Control your environment
Concert pianist Stephen Hough has called Liszt “the man who invented stage fright”. It was Liszt who established the rule that pianists should not follow the score when playing at piano recitals, placing a great deal of pressure on pianists to remember each note faithfully. However, Hough points out that while some musicians would dissolve into performance anxiety without the music, other musicians are inhibited by the effort of following the score too closely. Try to find what works for you rather than tailoring your performance to arbitrary rules set by others.
Most rock musicians play without written music, but if you are worried about certain sections or lyrics then there is nothing preventing you from having a crib sheet next to your set list. Classical guitarists can use reminders for problem sections, even if they are not performing from the score.
How To Overcome Stage Fright: The Importance Of Preparation
Controlling your environment also includes doing everything you can to ensure that your performance will go as planned. Make sure you have a spare guitar tuned and ready for use in the event of a string breaking. Have spare leads and batteries ready for all of your gear. Be aware of how long the journey to the venue will take, and leave plenty of time to get there. By leaving nothing to chance you will minimize any additional stress.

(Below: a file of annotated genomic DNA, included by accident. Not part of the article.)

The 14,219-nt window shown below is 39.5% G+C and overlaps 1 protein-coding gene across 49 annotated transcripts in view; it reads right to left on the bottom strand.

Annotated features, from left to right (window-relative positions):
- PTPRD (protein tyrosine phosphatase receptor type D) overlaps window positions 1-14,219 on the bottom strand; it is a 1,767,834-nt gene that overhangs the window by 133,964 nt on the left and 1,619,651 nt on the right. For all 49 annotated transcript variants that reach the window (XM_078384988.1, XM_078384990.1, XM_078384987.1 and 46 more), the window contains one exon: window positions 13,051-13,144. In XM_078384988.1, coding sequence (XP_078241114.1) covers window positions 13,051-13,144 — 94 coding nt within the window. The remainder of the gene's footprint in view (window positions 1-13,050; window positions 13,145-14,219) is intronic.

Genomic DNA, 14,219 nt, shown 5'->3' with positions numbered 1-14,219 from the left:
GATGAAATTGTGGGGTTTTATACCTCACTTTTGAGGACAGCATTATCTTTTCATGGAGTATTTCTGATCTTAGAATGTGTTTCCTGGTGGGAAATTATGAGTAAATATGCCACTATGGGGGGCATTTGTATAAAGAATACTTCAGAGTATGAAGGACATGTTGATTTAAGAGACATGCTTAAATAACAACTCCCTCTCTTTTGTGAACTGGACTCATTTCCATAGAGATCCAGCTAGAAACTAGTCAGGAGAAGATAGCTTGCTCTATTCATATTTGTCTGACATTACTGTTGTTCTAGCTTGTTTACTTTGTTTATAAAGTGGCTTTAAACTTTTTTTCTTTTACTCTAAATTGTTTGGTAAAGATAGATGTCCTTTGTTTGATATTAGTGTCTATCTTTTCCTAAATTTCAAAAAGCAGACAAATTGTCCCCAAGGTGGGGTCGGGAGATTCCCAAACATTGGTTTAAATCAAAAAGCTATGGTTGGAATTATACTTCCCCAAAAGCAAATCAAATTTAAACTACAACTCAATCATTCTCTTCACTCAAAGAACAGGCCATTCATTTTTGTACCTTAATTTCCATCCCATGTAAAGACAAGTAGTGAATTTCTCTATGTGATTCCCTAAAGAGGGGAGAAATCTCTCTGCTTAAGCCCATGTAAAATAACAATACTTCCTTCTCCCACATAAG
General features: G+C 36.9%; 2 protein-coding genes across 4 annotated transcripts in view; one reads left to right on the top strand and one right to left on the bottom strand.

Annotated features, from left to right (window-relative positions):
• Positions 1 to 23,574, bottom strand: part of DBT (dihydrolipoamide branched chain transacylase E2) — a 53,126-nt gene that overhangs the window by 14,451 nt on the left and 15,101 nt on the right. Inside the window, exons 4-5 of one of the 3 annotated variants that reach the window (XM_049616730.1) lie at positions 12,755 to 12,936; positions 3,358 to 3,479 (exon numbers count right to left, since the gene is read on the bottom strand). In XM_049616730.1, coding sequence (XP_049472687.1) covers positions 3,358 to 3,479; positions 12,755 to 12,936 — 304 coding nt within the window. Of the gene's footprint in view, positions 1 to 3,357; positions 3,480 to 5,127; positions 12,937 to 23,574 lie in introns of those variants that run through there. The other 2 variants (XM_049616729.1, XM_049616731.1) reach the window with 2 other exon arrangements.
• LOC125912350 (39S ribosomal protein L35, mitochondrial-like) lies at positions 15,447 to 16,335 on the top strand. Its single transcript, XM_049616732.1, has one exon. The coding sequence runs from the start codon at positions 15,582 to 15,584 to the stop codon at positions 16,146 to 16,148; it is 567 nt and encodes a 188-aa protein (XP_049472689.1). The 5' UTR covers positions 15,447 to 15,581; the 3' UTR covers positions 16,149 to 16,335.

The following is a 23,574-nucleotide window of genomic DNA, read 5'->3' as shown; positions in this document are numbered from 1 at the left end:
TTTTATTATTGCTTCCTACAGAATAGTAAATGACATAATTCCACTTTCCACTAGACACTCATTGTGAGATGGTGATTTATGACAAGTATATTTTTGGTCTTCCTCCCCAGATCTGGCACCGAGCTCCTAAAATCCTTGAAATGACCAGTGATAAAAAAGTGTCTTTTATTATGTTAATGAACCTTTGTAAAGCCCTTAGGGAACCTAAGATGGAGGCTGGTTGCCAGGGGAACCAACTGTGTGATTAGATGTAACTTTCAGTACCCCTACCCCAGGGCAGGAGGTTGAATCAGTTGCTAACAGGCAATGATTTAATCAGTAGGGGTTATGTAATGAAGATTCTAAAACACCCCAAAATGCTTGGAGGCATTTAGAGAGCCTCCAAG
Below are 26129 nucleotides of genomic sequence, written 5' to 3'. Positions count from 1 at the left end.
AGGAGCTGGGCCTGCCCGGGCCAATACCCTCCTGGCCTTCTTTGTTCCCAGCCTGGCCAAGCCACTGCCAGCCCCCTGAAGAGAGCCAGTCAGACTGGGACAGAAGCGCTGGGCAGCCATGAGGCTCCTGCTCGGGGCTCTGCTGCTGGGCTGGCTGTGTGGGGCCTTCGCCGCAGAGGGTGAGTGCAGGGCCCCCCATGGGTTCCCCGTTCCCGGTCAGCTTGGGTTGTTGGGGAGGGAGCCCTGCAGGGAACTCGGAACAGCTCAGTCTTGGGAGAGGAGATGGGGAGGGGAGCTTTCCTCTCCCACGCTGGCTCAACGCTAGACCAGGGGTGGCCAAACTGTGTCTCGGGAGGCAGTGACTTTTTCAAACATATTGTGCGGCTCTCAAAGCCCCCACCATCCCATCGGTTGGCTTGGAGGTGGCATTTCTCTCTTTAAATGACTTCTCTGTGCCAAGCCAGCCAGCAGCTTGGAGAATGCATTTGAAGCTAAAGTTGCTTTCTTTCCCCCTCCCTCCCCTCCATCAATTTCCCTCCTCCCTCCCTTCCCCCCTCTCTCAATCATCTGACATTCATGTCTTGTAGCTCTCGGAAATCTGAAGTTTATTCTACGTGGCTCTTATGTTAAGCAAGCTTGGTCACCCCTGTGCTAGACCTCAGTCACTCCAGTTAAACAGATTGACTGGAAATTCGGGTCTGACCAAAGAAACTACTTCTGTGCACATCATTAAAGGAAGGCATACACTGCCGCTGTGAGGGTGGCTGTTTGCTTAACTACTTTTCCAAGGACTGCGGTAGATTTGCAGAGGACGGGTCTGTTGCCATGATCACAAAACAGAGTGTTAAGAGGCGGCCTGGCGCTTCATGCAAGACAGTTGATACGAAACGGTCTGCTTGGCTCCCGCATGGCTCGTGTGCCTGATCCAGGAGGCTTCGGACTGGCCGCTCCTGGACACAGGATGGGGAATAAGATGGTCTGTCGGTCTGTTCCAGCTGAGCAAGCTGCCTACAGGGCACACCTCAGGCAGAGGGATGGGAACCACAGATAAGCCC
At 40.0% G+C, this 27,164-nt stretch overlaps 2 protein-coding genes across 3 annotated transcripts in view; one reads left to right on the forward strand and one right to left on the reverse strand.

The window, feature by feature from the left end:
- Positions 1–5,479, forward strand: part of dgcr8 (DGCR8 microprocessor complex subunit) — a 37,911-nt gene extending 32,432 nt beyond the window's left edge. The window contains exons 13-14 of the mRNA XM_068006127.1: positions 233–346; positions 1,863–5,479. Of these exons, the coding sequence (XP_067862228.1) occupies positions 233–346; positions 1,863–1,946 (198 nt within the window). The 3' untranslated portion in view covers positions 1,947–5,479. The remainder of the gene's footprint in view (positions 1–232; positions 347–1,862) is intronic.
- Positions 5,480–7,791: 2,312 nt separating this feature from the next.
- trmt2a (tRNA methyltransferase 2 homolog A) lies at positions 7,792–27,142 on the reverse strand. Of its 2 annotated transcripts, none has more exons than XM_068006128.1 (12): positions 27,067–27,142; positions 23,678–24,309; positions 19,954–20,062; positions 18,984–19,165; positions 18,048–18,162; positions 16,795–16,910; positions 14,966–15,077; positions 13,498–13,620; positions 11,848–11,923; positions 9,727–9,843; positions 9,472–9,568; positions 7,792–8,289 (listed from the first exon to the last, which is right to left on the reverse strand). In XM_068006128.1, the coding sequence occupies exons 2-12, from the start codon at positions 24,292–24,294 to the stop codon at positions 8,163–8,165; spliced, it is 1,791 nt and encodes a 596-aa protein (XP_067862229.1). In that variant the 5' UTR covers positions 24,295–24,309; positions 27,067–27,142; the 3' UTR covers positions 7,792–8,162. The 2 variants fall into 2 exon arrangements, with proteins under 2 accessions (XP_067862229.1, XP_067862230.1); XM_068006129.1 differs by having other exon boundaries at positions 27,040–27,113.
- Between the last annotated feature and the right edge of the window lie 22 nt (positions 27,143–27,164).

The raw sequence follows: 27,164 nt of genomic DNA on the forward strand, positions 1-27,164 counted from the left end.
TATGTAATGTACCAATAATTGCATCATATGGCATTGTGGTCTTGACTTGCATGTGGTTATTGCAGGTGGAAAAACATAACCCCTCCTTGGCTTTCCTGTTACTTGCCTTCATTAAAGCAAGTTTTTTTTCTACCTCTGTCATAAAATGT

Prepare Yourself Physically, As Well As Mentally
Both fighting and fleeing require physical exertion. An energetic rock performance may allow you to work adrenaline out of your system; an acoustic guitar recital will not. Try going for a brisk walk before a performance, or perform exercises or stretches. Not only will you work off some energy, it will also take your mind off of the performance. However, you do need to have some energy in reserve, so don’t run a marathon before your show!
Get Through The First Five Minutes
The effects of adrenaline are short lived. Bear this in mind when you are planning your performance. Technically demanding pieces should be positioned towards the end. Start with pieces that are familiar and easy to play. After five to ten minutes the effects of stage fright have usually worn off. Use this knowledge to your advantage.
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Visualization And Other Mental Strategies
Athletes talk of ‘focus’ and ‘tunnel vision’. Musicians can do exactly the same. Visualize a successful performance and imagine how it feels. Don’t be put off by external influences, and focus only on achieving what you have visualized. Once you know how a successful performance feels, all you have to do is work backwards to achieve it.